Though there's no official total, Leyland is not a rare visitor. If the pitcher's issue is physical or mechanical, pitching coach Chuck Hernandez will head out. If it's mental or strategic, out goes Leyland in his none-too-subtle way. It's one example of Leyland's managerial style, and it's one example of how a guy who spent more than a decade managing in the Minors and waiting for his chance in the big leagues can be so successful once he gets there.
He wasn't the hot coaching candidate following a successful playing career. He was barely known as a player after toiling in the Tigers farm system. He had to put in his time to get here, and he learned some things along the way.
"I think one of the reasons that I go to the mound moreso, I guess, than most managers is because that's the way I was," he said. "I grew up as a manager. When I managed in the Minor Leagues, you didn't have pitching coaches. And now almost every Minor League team has a pitching coach."
"So the 11 straight years that I managed in the Minor Leagues, I just got in the habit. You had to do it. You were the baserunning coach, you were the hitting coach, the pitching coach. I think that it's important if you think you have something to say, I think it's important for you to say it. Because you may be able to relay it to a pitching coach, but by the time he gets out there it may not come out the way you want it to come out."
He tried his best to fill all those roles. He remembers talking to Ted Williams in Spring Training about how to coach hitting, trying to figure out how a lifetime .222 hitter in the Minors can teach prospects. Williams' advice on how-to-teach approach was simple: 'Wait for your pitch to hit, and when you get it, don't miss.'"
He isn't a Moneyball believer, but he knows the approach. He isn't a statistical guru, but he knows how to read a trend. Most importantly, he knows how to use a little bit of everything to put his players in a position to be successful. He'd like his players to be more patient, and he'd like to be able to send runners in motion a little more, but he knows how to use what he's got.
When Sean Casey was injured in Game 1 of the ALCS, and everyone wondered how he'd fill the third spot in the batting order, he put Placido Polanco there. He was about as far from a masher as he could get, but Leyland said he could trust Polanco to not change his approach at the plate no matter where he hit. To top that, he moved Craig Monroe up to the second slot in Game 3, taking a page from old friend Tony La Russa's book to put some power in that spot. Polanco ended up as the ALCS MVP, and Monroe broke out. He shuffled Marcus Thames, Alexis Gomez and Omar Infante at DH and ended up with seven times on base in 16 plate appearances for the series.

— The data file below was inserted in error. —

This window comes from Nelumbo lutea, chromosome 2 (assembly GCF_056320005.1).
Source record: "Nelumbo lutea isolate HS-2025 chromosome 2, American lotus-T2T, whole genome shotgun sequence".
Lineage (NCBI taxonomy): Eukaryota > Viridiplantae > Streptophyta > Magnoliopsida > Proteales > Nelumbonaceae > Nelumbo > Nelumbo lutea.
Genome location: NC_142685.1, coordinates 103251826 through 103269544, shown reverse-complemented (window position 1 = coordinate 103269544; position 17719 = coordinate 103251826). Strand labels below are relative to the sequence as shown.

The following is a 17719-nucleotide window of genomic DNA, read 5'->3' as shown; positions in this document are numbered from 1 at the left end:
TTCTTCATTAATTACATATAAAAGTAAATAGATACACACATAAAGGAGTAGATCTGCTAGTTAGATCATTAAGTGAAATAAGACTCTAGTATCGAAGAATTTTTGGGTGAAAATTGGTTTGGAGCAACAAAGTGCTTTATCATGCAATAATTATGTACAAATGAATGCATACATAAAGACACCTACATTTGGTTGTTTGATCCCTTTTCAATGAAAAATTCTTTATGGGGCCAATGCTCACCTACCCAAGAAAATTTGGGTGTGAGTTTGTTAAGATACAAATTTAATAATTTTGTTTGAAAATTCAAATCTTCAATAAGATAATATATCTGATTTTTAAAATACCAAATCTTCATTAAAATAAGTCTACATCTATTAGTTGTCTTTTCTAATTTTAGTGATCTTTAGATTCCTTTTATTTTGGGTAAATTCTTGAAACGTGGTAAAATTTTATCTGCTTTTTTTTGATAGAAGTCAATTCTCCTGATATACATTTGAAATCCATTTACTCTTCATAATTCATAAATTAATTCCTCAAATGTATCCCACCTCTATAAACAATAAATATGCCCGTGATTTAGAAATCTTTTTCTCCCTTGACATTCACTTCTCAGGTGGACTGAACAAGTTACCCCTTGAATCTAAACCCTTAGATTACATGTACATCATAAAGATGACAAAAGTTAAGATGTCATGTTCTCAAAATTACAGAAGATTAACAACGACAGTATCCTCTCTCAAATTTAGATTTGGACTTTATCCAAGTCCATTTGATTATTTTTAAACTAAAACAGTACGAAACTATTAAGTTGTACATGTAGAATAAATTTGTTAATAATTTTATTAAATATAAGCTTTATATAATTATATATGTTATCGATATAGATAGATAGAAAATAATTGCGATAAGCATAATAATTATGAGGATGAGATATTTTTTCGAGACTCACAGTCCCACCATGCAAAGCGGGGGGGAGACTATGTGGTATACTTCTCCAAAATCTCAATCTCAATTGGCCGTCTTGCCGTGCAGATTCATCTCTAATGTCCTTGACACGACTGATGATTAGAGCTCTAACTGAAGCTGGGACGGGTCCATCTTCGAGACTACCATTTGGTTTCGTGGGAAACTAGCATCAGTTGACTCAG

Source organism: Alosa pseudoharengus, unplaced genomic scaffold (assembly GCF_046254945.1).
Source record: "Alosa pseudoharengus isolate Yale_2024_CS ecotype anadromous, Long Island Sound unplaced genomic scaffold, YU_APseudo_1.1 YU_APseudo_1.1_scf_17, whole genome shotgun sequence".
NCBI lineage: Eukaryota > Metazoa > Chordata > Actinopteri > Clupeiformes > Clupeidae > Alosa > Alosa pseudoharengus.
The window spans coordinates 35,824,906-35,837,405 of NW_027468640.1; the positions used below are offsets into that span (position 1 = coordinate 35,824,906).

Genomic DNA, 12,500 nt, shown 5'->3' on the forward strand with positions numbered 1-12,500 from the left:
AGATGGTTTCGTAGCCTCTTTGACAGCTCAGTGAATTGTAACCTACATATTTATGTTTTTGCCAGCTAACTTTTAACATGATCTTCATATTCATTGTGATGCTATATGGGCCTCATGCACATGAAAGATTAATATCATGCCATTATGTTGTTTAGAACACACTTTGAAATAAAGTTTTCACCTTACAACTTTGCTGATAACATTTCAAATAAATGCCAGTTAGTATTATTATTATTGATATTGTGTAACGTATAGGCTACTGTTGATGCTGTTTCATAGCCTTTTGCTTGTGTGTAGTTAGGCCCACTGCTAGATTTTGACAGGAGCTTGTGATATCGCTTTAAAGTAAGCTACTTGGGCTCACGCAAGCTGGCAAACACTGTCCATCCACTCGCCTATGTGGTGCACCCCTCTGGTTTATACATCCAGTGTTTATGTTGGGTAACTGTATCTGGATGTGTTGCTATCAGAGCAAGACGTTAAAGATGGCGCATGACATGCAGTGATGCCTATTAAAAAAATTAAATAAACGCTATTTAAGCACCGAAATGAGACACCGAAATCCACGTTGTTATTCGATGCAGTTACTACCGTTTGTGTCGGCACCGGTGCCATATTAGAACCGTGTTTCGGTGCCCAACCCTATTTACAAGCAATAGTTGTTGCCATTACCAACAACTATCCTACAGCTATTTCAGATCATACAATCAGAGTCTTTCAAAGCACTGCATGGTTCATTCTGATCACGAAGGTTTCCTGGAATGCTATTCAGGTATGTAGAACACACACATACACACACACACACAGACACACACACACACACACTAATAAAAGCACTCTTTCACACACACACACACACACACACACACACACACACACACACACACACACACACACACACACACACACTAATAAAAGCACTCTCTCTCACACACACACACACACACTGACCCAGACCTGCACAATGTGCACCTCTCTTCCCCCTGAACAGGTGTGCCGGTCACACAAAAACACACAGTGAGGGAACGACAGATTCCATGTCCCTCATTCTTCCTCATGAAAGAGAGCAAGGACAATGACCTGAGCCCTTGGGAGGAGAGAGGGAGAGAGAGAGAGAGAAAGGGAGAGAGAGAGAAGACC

At the same time, he knows how to challenge a hitter. During the regular season, he'd send a runner in motion on a hit-and-run play with a slumping player at the plate just to get them to focus on putting the ball in play. He sent slow-footed Sean Casey twice in one game down the stretch.
"He makes you feel good about what you're doing," Monroe said, "and he gives you that confidence that you can go out and get it done."
When the Tigers reported to Spring Training, non-roster invitee Matt Mantei was telling anyone who would listen. Leyland, for whom he pitched as a reliever with the Marlins in 1998, was the best manager at running a bullpen that he had ever been around.
"He doesn't get you up [to warm up] very much," Walker said. "When he gives you a day off, he will not use you. He's prepared, and in return, we're prepared. We know what we need. We've got a feel. He doesn't give any set roles other than a closer. I can honestly say he's done a heckuva job with the pitchers, and he's said from Day 1 that pitching wins you championships."
The lack of set roles works from the belief that the most important out of the game isn't usually the one that comes with the closer on the mound in the ninth. In fact, he says the sixth inning of a game is the toughest to manage.
"Sometimes," Leyland said, "I think people don't realize that the most important out of the game could come in the third inning of the game, it could come in the sixth inning, and it seems like the sixth inning is one where it comes more often than not. So you're always saying to yourself, 'Is what I'm bringing in better than what I'm taking out? If this is the most important out, should I have the best guy out there with the exception of the closer? Or can I milk an out?'
"That's what I've emphasized from Spring Training on. I don't have a 12th pitcher or 11th pitcher. I've got 12 pitchers that are going to have to get a big out at some point during the season."
That doesn't mean he doesn't lean on his best guys. Joel Zumaya, Fernando Rodney and Todd Jones have formed the core of his bullpen all year, and they've handled the bulk of the work in the postseason. But he knows he can't go to them every day.
So when the Tigers were trying to hold down the A's in a game tied at 3 in the eighth inning of Game 4, Leyland went to Jason Grilli, hoping to save Zumaya and Rodney. When Grilli walked the bases loaded with two outs, he turned to Wilfredo Ledezma, who jammed Marco Scutaro into an inning-ending popout.
Magglio Ordonez got the walk-off homer, and Ledezma got the win. But no matter how much Leyland doesn't want it, he'll get a good part of the credit.
"He's the boss," Jones said. "He sets the tone for everything. If he doesn't look confident, then we don't feel confident. He dictates everything. We just follow his lead. We just close our eyes, grab onto his leg and go."